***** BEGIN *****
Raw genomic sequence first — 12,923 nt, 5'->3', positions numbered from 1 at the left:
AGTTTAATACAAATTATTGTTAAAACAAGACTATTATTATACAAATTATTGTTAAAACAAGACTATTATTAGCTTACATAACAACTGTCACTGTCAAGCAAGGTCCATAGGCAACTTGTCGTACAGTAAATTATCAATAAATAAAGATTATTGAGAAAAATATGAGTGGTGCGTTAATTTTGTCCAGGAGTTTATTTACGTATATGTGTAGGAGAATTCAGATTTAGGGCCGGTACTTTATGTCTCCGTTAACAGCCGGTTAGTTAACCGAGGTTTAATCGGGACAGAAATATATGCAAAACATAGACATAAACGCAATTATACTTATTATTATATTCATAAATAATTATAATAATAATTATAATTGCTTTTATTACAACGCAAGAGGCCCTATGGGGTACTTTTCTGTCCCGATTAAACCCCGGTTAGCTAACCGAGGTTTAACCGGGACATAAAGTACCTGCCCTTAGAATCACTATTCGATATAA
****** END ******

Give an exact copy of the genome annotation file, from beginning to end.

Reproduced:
Raw genomic sequence first — 12,923 nt, 5'->3', positions numbered from 1 at the left:
AGTTTAATACAAATTATTGTTAAAACAAGACTATTATTATACAAATTATTGTTAAAACAAGACTATTATTAGCTTACATAACAACTGTCACTGTCAAGCAAGGTCCATAGGCAACTTGTCGTACAGTAAATTATCAATAAATAAAGATTATTGAGAAAAATATGAGTGGTGCGTTAATTTTGTCCAGGAGTTTATTTACGTATATGTGTAGGAGAATTCAGATTTAGGGCCGGTACTTTATGTCTCCGTTAACAGCCGGTTAGTTAACCGAGGTTTAATCGGGACAGAAATATATGCAAAACATAGACATAAACGCAATTATACTTATTATTATATTCATAAATAATTATAATAATAATTATAATTGCTTTTATTACAACGCAAGAGGCCCTATGGGGTACTTTTCTGTCCCGATTAAACCCCGGTTAGCTAACCGAGGTTTAACCGGGACATAAAGTACCTGCCCTTAGAATCACTATTCGATATAA